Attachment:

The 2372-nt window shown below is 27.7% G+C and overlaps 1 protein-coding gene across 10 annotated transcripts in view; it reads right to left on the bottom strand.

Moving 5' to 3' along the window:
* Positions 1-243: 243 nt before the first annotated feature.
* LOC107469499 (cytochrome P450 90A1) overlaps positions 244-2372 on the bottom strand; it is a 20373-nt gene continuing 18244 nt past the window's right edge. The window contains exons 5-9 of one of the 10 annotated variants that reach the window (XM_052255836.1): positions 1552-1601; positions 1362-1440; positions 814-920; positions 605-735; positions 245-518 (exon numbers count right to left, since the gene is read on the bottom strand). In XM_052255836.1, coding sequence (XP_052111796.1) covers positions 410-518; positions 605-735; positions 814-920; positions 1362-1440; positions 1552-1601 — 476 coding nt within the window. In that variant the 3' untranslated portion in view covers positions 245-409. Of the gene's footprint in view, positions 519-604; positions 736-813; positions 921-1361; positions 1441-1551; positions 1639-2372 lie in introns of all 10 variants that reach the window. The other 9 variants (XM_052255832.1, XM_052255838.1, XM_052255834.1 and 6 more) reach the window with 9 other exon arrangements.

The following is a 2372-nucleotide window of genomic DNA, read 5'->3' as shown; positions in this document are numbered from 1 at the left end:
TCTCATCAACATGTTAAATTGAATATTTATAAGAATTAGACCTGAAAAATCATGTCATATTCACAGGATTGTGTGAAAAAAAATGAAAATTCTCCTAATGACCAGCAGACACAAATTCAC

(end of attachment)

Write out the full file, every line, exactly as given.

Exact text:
The 2372-nt window shown below is 27.7% G+C and overlaps 1 protein-coding gene across 10 annotated transcripts in view; it reads right to left on the bottom strand.

Moving 5' to 3' along the window:
* Positions 1-243: 243 nt before the first annotated feature.
* LOC107469499 (cytochrome P450 90A1) overlaps positions 244-2372 on the bottom strand; it is a 20373-nt gene continuing 18244 nt past the window's right edge. The window contains exons 5-9 of one of the 10 annotated variants that reach the window (XM_052255836.1): positions 1552-1601; positions 1362-1440; positions 814-920; positions 605-735; positions 245-518 (exon numbers count right to left, since the gene is read on the bottom strand). In XM_052255836.1, coding sequence (XP_052111796.1) covers positions 410-518; positions 605-735; positions 814-920; positions 1362-1440; positions 1552-1601 — 476 coding nt within the window. In that variant the 3' untranslated portion in view covers positions 245-409. Of the gene's footprint in view, positions 519-604; positions 736-813; positions 921-1361; positions 1441-1551; positions 1639-2372 lie in introns of all 10 variants that reach the window. The other 9 variants (XM_052255832.1, XM_052255838.1, XM_052255834.1 and 6 more) reach the window with 9 other exon arrangements.

The following is a 2372-nucleotide window of genomic DNA, read 5'->3' as shown; positions in this document are numbered from 1 at the left end:
TCTCATCAACATGTTAAATTGAATATTTATAAGAATTAGACCTGAAAAATCATGTCATATTCACAGGATTGTGTGAAAAAAAATGAAAATTCTCCTAATGACCAGCAGACACAAATTCAC